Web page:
Responsible for 27% of the world’s fish catch, bottom trawling is a fishing technique designed to come into contact with the seabed. With its associated risk of permanent degradation to – and even wholesale removal of – marine habitats, this fishing practice is arguably (from a biodiversity perspective) the most controversial means of mass-producing food from the ocean. Almost all of the world’s supertrawlers are pelagic rather than bottom trawlers and, therefore, do not pose this risk. If we are concerned about trawlers and biodiversity, we should be focusing first and foremost on the ones that harm the seabed.
Though they may be much smaller than supertrawlers, bottom trawlers cause serious damage to the seabed. Credit: Otto Mejía
Illegal fishing complicates this picture. While supertrawlers may not inherently cause seabed damage, bycatch or overfishing, as soon as there is any question of the legality of these vessels’ operations, risks to biodiversity are higher. Eliminating the environmental impacts of fishing depends on the rule of law – governing where and how fishing takes place (in order to avoid sensitive habitats and minimise risk to bycatch species) and how much you can take (via catch limits and quotas). It is absolutely true to say that many supertrawlers have a patchy legal record; their ability to stay at sea for long periods means they can (and do) evade detection, change identities and launder their catch, providing the ideal smokescreen to quietly, illegally take the fins of sharks or catch more fish than allowed. It should be noted, however, that the supertrawlers of recent focus in the UK are (at least visibly) operating legally, with government-granted licences.
Essentially, although very large fishing vessels can (and do) threaten biodiversity (sometimes contravening fishing law), much of the public and media concern over the presence of supertrawlers in coastal waters is social in nature – it is about fairness, sovereignty and our sense of place and identity. These things matter when we consider the future of the world’s fisheries. Perhaps the most troubling aspect of supertrawlers is that they perfectly represent the globalised, inequitable and commodified nature of industrial fishing; a long way from the well-worn image of the plucky artisanal fisher in an undecked wooden boat.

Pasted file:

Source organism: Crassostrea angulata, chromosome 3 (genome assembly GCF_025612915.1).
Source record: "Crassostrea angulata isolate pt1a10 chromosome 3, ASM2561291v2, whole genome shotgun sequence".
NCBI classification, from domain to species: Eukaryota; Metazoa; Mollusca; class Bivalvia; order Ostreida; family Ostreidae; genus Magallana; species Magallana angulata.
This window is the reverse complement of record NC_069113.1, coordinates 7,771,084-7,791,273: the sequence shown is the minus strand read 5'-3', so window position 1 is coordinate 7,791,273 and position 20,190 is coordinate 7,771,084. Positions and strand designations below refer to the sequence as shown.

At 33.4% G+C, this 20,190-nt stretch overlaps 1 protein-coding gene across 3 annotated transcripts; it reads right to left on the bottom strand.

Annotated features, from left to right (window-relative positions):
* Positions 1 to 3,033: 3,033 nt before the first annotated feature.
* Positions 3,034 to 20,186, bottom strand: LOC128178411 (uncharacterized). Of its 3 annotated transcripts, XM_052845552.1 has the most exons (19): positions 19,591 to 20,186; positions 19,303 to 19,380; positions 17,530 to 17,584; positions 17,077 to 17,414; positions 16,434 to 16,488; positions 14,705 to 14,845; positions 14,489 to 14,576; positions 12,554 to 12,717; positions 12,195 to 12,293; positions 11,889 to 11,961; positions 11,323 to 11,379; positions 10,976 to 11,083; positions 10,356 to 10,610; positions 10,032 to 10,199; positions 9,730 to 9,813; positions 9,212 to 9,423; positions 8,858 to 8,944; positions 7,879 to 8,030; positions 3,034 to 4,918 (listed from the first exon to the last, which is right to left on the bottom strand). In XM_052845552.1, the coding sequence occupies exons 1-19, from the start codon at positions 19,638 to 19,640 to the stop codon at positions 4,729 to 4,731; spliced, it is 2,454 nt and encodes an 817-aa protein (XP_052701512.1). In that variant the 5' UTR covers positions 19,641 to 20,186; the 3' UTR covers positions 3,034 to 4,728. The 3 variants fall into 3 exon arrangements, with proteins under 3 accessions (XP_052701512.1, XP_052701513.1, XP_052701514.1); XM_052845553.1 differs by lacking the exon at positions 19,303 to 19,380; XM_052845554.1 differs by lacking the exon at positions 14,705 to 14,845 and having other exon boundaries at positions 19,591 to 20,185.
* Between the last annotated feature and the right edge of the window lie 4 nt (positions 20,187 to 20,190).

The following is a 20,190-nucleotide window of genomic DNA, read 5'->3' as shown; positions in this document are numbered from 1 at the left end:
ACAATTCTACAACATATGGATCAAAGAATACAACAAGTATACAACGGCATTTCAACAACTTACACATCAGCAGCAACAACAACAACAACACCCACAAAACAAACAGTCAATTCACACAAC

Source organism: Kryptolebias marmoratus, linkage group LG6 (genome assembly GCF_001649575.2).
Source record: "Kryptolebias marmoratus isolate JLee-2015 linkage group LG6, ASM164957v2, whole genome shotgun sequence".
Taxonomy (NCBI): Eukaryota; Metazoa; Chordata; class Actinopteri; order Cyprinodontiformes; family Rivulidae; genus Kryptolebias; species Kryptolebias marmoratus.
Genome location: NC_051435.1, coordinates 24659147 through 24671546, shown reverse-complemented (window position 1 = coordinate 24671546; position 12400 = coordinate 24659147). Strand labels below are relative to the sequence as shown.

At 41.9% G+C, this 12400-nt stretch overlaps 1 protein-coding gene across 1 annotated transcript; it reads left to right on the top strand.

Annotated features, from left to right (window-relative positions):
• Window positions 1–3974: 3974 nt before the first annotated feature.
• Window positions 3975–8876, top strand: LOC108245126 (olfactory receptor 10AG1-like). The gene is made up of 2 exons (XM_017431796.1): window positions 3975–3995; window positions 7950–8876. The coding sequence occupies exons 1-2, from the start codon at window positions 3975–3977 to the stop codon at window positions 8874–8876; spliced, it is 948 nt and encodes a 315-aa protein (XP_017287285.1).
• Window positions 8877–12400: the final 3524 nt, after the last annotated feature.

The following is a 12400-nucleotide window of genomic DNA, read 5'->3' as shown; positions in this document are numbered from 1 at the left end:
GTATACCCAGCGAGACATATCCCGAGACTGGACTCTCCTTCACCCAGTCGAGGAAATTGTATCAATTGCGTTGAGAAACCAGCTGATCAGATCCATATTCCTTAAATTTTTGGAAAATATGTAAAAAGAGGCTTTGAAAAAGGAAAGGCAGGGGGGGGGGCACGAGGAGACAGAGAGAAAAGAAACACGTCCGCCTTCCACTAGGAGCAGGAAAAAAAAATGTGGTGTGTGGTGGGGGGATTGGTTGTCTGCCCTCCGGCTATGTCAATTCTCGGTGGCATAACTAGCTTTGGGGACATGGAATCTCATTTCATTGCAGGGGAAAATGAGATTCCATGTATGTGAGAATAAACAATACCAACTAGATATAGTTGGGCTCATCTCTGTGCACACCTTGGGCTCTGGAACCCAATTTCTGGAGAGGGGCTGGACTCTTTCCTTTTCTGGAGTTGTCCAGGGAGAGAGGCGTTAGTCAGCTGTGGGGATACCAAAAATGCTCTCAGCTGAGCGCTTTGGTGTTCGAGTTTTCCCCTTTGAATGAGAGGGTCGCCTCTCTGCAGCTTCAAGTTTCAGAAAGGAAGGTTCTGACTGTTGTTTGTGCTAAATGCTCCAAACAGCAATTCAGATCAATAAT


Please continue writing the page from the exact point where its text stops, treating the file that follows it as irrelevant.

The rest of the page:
For a biodiverse ocean, we need to limit the role of bottom trawling, adapt fishing so that we only catch what we’re targeting and establish (and enforce) precautionary, evidence-based catch limits; where fisheries are high-volume, they pose higher risks. It may not be true to say that supertrawlers and industrial fishing vessels are inherently bad for biodiversity, but fundamentally making fishing a fairer business – driven by the people and communities that need it the most, rather than the owners of vast, floating factories – represents a vital and necessary step in ensuring a thriving marine environment for future generations.
We live on a blue planet. About 71% of the Earth’s surface is covered in water, and a whopping 97% of this is found in our seas and oceans. Yet there is much still to discover about this watery realm.
The world’s coastal and marine habitats are among the most threatened and – until recently – the most neglected on our planet.